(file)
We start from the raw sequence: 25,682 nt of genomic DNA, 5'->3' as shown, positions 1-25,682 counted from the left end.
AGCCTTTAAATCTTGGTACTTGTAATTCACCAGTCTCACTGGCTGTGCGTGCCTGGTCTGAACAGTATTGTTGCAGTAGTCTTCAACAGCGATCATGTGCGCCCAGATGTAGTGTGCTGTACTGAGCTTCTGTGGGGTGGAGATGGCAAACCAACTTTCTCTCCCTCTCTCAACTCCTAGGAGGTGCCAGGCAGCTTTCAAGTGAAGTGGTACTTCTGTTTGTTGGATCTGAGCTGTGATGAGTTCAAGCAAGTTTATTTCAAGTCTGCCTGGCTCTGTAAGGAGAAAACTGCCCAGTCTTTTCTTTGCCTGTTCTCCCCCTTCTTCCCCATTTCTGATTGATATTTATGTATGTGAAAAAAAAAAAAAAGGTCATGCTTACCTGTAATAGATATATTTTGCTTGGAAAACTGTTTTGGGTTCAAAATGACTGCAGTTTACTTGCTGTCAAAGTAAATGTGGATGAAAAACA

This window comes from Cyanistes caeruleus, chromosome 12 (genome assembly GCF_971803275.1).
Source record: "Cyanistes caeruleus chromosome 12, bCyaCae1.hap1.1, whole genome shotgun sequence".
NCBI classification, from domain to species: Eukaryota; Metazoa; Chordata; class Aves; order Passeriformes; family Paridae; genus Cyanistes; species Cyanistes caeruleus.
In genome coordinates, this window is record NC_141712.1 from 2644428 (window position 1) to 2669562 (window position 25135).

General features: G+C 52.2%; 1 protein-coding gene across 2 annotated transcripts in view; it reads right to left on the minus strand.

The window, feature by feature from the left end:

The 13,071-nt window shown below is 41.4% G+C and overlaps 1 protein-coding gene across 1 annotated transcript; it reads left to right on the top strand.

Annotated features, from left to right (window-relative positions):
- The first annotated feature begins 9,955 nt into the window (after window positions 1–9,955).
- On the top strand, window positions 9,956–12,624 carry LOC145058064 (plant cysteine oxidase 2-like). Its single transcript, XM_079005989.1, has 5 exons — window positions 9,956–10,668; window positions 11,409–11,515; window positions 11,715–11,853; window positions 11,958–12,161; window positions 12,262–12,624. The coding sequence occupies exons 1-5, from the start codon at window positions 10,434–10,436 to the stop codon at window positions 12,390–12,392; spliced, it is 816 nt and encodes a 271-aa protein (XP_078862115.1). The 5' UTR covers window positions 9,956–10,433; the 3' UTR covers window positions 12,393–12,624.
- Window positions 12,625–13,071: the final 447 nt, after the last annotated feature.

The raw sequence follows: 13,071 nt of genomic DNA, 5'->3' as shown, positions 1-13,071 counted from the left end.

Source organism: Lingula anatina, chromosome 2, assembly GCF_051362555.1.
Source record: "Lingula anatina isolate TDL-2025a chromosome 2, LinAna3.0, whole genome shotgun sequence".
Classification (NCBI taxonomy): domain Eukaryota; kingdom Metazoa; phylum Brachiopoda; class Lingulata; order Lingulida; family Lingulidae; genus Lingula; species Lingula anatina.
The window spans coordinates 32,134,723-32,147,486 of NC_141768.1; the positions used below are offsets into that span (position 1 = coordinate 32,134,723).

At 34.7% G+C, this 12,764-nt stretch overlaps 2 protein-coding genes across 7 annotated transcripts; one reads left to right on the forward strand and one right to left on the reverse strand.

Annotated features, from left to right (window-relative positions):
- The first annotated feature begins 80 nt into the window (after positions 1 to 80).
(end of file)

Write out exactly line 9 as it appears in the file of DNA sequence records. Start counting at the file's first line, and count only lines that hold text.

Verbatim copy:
The 13,071-nt window shown below is 41.4% G+C and overlaps 1 protein-coding gene across 1 annotated transcript; it reads left to right on the top strand.